Via ConvergEx's Nick Colas,
Warm up the choppers and put some Wagner on the loudspeakers – “Helicopter money” is a hot economic topic.
That’s where central banks print money and either hand it to the government for things like infrastructure investment or just send it out to consumers to spend. While that may sound like an extreme measure, advocates of this novel approach argue that it is a valid response to an extreme problem: slowing global growth and central banks with no “Standard” tools left in the shed.
But would it work? There are two real-world examples in the last 15 years that offer some clues: the 2001 and 2008 tax rebate checks mailed to millions of Americans for up to $600 (2001) and $1,200 (2008). Studies by the National Bureau of Economic Research done in the wake of both events show notable differences.
- In the first “Drop” (mid 2001), recipients reported spending most (53-73%) of their windfall.
- In the second (early 2008), the percentage dropped to one third and most recipients reported saving the cash or using it to reduce debt.
The key lesson here: if policymakers are considering “Helicopter money”, they need to have the choppers in the air before a crisis hits. After that, it is too late.
The world’s central bankers are apparently out of ideas for how to stimulate the global economy back to health. Low interest rates? Check. Zero interest rates? Check. Buying bonds to lower long term interest rates? Big check. Negative interest rates? Ditto. If monetary policy were a theme park, we could safely say we’ve been on every ride in the whole place.
Now, however, there is an old/new idea making the rounds: “Helicopter money”. Nobel Prize winning economist Milton Friedman first coined the phrase back in 1969, positing that you could drop money from the sky to increase inflation as the lucky recipients of the newfound wealth spent their windfall. And in a seeming proof of the laws of fashion – everything old is eventually new again – the topic of helicopter money is as hot a pair of vintage Chanel sunglasses or beaten up 1950s motorcycle jacket. No less a figure than Ray Dalio of Bridgewater has been talking about it in a recent note to clients, and a Google news search for the topic returns over 7 million items.
But does it work? We refer readers to a recent paper by Willem Buiter, entitled “The Simple Analytics of Helicopter Money: Why it Works – Always”. Fair warning: there are pages of the paper that look like the windows of Russell Crowe’s room in “A Beautiful Mind”, full of Greek letters and formulas.
Thankfully, we have two excellent case studies of actual “Helicopter money” in the U.S. in the last 15 years so we don’t need to rely on economic theory alone to answer the question. The first was in 2001, when as part of an overhaul of the tax code the U.S. Treasury mailed $300-$600 checks to about two thirds of all U.S. households. The second “Drop” came in 2008, with checks going out to essentially the same proportion of households for an average of $950. Both were technically refund/rebate checks meant to stimulate the U.S. economy.
A 2004 paper form the National Bureau of Economic Research summarized the results of the 2001 “Helicopter money” this way:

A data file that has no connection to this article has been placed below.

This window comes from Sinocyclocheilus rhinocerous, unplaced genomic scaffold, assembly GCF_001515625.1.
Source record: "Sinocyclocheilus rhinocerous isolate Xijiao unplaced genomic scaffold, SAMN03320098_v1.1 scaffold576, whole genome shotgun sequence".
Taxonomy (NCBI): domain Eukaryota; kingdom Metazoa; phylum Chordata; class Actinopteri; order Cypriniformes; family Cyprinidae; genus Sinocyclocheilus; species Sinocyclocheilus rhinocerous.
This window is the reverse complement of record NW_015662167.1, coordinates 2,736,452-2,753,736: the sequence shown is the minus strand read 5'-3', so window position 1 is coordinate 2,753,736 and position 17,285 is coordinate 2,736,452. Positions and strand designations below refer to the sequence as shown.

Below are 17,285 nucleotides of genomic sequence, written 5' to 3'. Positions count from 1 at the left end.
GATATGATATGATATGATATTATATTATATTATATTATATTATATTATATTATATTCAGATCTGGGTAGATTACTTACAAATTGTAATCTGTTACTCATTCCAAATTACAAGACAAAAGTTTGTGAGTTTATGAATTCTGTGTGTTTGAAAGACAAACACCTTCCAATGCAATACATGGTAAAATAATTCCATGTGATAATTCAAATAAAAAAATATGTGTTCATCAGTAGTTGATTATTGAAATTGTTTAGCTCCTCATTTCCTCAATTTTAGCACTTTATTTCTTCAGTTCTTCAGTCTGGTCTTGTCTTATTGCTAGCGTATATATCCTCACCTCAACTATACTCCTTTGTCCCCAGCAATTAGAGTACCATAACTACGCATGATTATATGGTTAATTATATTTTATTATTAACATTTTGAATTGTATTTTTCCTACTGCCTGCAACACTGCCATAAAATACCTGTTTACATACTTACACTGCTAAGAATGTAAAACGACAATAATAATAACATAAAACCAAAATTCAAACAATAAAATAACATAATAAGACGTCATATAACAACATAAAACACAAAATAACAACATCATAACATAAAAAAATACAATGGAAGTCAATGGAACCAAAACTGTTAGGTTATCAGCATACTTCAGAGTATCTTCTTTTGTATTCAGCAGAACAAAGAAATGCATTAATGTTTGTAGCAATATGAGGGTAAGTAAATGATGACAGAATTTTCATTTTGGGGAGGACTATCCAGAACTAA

Recipients spent, on average, 53-73% of their checks.
The spending took place over two quarters, with households spending 20-40% in the first period and roughly another third in the second.
Consumers spent on average an incremental $51 on food and $179 on non-durable goods in the first quarter after receiving the money.
The authors found that lower income households spent more of their refund than wealthier ones.
All data came from surveys of recipients as they received their checks and through the next 2 quarters.
A similarly structured survey in the wake of the 2008 money drop found very different results:
Only one fifth of survey respondents reported that the 2008 tax rebates would lead them to increase spending.
Almost half said they would use the money to pay down debt.
The remainder reported that they would save the cash.
So what’s the difference between the two experiences? The 2008 Great Recession was the hangover from the housing crisis, and many Americans were watching their home equity disappear even as they had mortgage payments to make. Unemployment was on the rise, and financial markets were in turmoil. Conversely the 2001 experience, which occurred before the terrorist attacks of September 11th, was a more garden-variety recession combined with a notable (but in the end manageable) bursting of the dot com bubble in 2000.
You can see the difference in the reported Personal Savings Rate as well. In 2001, it stood at 3-5%. By 2008, it was spiking to 8.0%. Naturally, a “Helicopter Drop” will be more efficient in the former environment than the latter. As a point of reference, savings rates are on the rise in the last year and stand at 5.5% right now.
The upshot of this comparison is straightforward: “Helicopter money” works, but less so in a crisis situation. The tax refunds of 2001 were, in fact, mostly spent by their recipients. Just seven years later when the same households got an even larger money drop, they reported saving most of the cash. So if central bankers think that this approach might be an option to combat deflationary pressures and sluggish economies, the right time to launch the choppers is before consumers realize they need them.